I can trace the violence in my family back at least as far as the Civil War. From there, how far back do you want to go? Should the Forced Expulsion of "The Trail of Tears" in 1838count, etc.
In any case the personal violence of adults against children has a long history. There was, I believe, a strong cultural clash between the very religious and patriarchal Scottish people and the matriarchal, matri-local Cherokees they married. The expectations of Cherokee manhood and Scottish manhood differed widely in terms of sexuality, divorce, a woman's role, abstenance from liquor, and other matters. Cherokee men disappointed Scottish women, being branded immoral, weak, etc. The English women beaten by their husbands determined Never to lose control as their mothers had and married Cherokee men who failed to be strong enough in the religious (fundamentalist Christian ways and Penticostalism) of their wives, what a mess! To be sure, in each generation there were one or more people who Refused to be violent. But I'm sorry to say that alcohol, many marriages, and violence toward and neglect of children prevailed.
Can I prove all of this? No, that would mean asking the dead to rise and speak the truth and the living to admit things they don't want to remember.
Everyone in my family on the maternal side and one branch of the paternal side has had serious problems. My mother's mother, my mother, and all of her children have, at one time or another, been treated with medications (usually anti-depressants) to moderate their moods.
My sisters and I can only say "Thanks for the genes And environment" then do our best.
I have used prescribed anti-depressants off and on since age 15. But I am ready to stop taking them.
After going through a scary withdrawal from low dose Elavil to help me sleep (I took the generic but don't know how to spell it correctly) and Zoloft for depression, (three weeks of misery) I started Cymbalta.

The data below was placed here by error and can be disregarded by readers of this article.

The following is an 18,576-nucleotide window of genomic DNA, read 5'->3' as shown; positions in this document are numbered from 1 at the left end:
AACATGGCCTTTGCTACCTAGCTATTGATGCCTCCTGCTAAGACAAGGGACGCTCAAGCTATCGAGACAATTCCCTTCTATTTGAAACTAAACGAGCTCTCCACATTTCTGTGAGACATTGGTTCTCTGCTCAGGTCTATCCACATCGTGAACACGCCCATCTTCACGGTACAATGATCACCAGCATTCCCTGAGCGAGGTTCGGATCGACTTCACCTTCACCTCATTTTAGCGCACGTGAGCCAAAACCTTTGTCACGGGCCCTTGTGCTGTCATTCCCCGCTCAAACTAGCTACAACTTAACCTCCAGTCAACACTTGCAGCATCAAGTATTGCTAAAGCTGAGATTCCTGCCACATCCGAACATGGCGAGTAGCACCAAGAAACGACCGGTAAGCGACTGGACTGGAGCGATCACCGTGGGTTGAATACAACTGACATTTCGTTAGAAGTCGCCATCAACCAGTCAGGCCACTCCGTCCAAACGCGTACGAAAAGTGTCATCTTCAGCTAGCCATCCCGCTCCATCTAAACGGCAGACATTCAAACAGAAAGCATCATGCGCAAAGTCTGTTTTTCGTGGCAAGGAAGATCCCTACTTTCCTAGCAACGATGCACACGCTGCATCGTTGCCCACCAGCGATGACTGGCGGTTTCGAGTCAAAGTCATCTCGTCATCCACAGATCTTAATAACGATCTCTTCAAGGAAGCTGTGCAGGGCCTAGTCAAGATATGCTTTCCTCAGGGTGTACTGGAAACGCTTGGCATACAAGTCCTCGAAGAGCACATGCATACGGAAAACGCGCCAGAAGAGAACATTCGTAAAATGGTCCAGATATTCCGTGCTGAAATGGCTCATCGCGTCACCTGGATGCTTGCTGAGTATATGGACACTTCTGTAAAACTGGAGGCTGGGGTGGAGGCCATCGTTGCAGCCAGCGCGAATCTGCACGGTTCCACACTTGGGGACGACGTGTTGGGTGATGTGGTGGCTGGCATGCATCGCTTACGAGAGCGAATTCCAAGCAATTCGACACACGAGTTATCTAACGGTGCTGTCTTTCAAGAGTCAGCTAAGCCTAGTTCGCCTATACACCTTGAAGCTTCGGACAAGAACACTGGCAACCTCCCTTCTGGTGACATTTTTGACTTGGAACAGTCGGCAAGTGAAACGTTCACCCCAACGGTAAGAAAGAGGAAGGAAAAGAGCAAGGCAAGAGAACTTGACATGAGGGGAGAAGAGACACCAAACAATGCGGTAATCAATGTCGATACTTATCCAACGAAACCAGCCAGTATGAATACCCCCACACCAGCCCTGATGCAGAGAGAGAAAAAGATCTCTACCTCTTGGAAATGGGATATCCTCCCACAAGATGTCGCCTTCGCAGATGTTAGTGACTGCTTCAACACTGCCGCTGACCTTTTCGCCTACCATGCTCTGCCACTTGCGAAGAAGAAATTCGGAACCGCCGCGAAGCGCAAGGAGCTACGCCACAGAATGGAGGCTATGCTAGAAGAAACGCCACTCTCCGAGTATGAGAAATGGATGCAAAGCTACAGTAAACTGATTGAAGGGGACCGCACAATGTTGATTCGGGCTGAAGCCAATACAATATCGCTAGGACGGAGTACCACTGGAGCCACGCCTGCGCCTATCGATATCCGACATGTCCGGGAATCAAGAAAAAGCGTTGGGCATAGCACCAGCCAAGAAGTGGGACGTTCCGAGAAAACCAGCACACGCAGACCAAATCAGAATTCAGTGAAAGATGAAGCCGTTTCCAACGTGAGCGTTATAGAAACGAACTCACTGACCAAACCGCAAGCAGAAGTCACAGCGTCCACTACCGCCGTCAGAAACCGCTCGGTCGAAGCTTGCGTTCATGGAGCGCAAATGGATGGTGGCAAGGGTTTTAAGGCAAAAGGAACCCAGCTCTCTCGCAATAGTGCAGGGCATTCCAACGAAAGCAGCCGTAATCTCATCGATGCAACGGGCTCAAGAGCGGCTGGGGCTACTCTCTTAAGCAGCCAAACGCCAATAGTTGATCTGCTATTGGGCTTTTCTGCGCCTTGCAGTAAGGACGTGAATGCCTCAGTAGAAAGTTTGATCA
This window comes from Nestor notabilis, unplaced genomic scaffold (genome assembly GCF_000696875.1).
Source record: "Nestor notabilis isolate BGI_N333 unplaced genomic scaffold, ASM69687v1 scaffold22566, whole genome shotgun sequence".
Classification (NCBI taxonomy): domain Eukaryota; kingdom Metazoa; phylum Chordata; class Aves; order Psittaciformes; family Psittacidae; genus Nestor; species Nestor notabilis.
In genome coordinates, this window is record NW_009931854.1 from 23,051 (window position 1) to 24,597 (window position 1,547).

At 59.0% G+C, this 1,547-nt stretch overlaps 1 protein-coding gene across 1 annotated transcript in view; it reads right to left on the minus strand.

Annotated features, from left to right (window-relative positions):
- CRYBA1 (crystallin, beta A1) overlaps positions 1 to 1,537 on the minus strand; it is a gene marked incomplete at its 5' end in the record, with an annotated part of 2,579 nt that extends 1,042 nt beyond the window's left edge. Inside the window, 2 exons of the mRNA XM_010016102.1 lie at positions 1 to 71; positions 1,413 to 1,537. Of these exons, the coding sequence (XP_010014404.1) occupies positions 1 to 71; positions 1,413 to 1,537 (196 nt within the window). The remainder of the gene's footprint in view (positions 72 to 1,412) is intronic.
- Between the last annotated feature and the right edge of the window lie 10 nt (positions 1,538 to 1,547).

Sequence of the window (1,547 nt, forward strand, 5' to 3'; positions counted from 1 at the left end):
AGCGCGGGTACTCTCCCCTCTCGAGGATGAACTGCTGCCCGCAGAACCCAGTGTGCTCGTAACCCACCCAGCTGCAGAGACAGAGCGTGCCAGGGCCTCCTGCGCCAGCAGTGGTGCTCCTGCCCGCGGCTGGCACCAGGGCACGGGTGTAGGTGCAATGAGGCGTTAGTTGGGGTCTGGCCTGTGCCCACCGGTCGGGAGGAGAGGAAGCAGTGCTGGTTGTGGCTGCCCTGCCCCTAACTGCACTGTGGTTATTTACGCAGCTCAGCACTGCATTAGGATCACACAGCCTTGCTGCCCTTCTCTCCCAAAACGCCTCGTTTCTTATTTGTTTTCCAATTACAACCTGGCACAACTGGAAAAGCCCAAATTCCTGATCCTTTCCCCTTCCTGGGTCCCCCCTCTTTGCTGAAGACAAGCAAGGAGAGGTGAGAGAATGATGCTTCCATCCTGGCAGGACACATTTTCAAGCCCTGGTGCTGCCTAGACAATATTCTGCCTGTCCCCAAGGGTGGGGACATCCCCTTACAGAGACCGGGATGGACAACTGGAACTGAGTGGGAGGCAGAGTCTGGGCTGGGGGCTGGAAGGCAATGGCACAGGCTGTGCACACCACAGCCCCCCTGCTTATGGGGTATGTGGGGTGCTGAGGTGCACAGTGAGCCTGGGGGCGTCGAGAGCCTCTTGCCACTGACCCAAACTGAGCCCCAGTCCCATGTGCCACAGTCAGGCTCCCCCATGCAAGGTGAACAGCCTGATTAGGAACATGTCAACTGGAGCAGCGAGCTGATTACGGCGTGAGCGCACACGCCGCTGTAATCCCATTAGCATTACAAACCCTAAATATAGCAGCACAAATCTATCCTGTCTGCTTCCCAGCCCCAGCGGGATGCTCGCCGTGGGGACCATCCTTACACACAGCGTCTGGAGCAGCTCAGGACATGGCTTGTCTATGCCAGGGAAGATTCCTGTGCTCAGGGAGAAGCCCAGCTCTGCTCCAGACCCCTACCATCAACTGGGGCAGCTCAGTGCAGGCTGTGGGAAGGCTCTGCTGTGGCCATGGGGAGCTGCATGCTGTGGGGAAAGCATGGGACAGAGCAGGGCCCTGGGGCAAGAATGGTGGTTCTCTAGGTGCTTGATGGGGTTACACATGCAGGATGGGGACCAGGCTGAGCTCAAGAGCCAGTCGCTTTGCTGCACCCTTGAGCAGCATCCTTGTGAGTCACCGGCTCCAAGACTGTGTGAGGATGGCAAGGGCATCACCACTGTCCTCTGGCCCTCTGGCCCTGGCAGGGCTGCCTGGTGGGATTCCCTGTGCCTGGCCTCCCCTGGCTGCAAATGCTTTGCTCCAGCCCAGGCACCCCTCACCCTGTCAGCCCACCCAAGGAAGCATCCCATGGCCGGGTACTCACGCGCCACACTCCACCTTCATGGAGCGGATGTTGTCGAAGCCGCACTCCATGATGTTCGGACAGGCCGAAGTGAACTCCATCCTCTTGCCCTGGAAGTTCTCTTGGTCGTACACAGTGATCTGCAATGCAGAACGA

There was a constant headache, lack of deep sleep, more itching all over than from allergies alone, constipation, and the feeling which grew each day that I was being Driven by someone Other than me. After four or five hours of lighter sleep than usual I would hit the floor running racing against What? And my mind multi-tasking far ahead of my body's ability to keep up, though I worked steadily. At night my mind wouldn't Shut Up! Cymbalta also impairs "sexual function." I am not involved with anyone but do not choose to have those human feelings and possibilities cut off by a drug.
I thought about taking Cymbalta only in the morning. But did I want that racing feeling, unable to sit down feeling all day?
Last night I skipped a dose, the lowest dose available, and woke up after feeling a bit more Rested. I felt like Me in an indefinable way. I used the rest room and decided I hadn't gained two pounds since starting Cymbalta, I was "full of it."
I also discovered to my surprise that although my mind felt sleepy, I was getting things done this morning just as fast as always. And I Liked me better, was less irritable, only laughing when the dog accidently sprinkled my shoe in the yard. I have more ringing in my ears than usual, a slight headache which could be allergy related or not, and a bit of dizziness which could be allergy related or not.
When I tried to tell myself to take my Cymbalta this morning I just decided I Hated that racing, driven feeling. One of my inexpensive enjoyments was listening to an audio book Loud or via headphones as I sewed or beaded. But when taking Cymbalta I just found the book an irritant, keeping me from focusing on my work. It will be interesting to see if I can enjoy books again as I gradually withdraw from this medication. I will probably take it every other day for the purposes of safer withdrawal, but I think I want to try and live Without these medications. I will continue with anti-anxiety meds. This is a scary choice to try. But if my brain chemistry for depression hasn't been corrected by now, will it ever be? We'll see.